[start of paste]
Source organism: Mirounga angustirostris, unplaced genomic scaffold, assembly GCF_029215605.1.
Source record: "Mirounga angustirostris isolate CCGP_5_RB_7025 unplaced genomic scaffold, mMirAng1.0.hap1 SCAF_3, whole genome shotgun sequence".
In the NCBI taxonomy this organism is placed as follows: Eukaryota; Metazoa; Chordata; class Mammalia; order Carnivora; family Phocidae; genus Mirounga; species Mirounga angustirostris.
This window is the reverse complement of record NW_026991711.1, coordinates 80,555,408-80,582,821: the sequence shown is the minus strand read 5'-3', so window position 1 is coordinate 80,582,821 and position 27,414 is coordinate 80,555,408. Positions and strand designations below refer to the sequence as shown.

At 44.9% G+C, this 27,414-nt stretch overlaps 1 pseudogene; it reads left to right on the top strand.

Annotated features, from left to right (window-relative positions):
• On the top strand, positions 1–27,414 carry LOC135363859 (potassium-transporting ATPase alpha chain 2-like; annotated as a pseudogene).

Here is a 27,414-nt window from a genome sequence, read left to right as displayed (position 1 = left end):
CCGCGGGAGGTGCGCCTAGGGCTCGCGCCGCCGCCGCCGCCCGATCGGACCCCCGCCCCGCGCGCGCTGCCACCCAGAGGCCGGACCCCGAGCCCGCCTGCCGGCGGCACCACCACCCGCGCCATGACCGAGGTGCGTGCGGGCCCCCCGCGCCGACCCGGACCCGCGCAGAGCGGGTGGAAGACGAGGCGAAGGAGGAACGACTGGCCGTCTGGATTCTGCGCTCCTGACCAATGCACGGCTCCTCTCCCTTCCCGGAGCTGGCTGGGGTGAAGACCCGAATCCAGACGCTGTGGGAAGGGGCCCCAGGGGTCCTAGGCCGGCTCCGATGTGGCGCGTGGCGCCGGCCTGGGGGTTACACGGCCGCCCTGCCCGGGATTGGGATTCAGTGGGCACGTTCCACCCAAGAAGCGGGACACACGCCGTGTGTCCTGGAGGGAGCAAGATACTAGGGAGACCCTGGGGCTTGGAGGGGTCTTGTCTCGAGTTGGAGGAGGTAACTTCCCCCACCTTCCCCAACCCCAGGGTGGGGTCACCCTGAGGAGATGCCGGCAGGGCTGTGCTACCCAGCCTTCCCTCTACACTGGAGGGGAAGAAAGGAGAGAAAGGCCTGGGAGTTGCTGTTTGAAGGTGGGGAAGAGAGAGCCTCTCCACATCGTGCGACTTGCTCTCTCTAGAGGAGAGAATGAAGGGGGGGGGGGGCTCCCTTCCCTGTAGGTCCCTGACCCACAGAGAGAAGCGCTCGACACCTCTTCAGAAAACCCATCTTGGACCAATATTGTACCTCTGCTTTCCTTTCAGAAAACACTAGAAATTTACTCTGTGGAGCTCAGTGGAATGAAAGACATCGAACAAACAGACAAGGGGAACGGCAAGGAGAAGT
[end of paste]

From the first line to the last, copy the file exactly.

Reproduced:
Source organism: Mirounga angustirostris, unplaced genomic scaffold, assembly GCF_029215605.1.
Source record: "Mirounga angustirostris isolate CCGP_5_RB_7025 unplaced genomic scaffold, mMirAng1.0.hap1 SCAF_3, whole genome shotgun sequence".
In the NCBI taxonomy this organism is placed as follows: Eukaryota; Metazoa; Chordata; class Mammalia; order Carnivora; family Phocidae; genus Mirounga; species Mirounga angustirostris.
This window is the reverse complement of record NW_026991711.1, coordinates 80,555,408-80,582,821: the sequence shown is the minus strand read 5'-3', so window position 1 is coordinate 80,582,821 and position 27,414 is coordinate 80,555,408. Positions and strand designations below refer to the sequence as shown.

At 44.9% G+C, this 27,414-nt stretch overlaps 1 pseudogene; it reads left to right on the top strand.

Annotated features, from left to right (window-relative positions):
• On the top strand, positions 1–27,414 carry LOC135363859 (potassium-transporting ATPase alpha chain 2-like; annotated as a pseudogene).

Here is a 27,414-nt window from a genome sequence, read left to right as displayed (position 1 = left end):
CCGCGGGAGGTGCGCCTAGGGCTCGCGCCGCCGCCGCCGCCCGATCGGACCCCCGCCCCGCGCGCGCTGCCACCCAGAGGCCGGACCCCGAGCCCGCCTGCCGGCGGCACCACCACCCGCGCCATGACCGAGGTGCGTGCGGGCCCCCCGCGCCGACCCGGACCCGCGCAGAGCGGGTGGAAGACGAGGCGAAGGAGGAACGACTGGCCGTCTGGATTCTGCGCTCCTGACCAATGCACGGCTCCTCTCCCTTCCCGGAGCTGGCTGGGGTGAAGACCCGAATCCAGACGCTGTGGGAAGGGGCCCCAGGGGTCCTAGGCCGGCTCCGATGTGGCGCGTGGCGCCGGCCTGGGGGTTACACGGCCGCCCTGCCCGGGATTGGGATTCAGTGGGCACGTTCCACCCAAGAAGCGGGACACACGCCGTGTGTCCTGGAGGGAGCAAGATACTAGGGAGACCCTGGGGCTTGGAGGGGTCTTGTCTCGAGTTGGAGGAGGTAACTTCCCCCACCTTCCCCAACCCCAGGGTGGGGTCACCCTGAGGAGATGCCGGCAGGGCTGTGCTACCCAGCCTTCCCTCTACACTGGAGGGGAAGAAAGGAGAGAAAGGCCTGGGAGTTGCTGTTTGAAGGTGGGGAAGAGAGAGCCTCTCCACATCGTGCGACTTGCTCTCTCTAGAGGAGAGAATGAAGGGGGGGGGGGGCTCCCTTCCCTGTAGGTCCCTGACCCACAGAGAGAAGCGCTCGACACCTCTTCAGAAAACCCATCTTGGACCAATATTGTACCTCTGCTTTCCTTTCAGAAAACACTAGAAATTTACTCTGTGGAGCTCAGTGGAATGAAAGACATCGAACAAACAGACAAGGGGAACGGCAAGGAGAAGT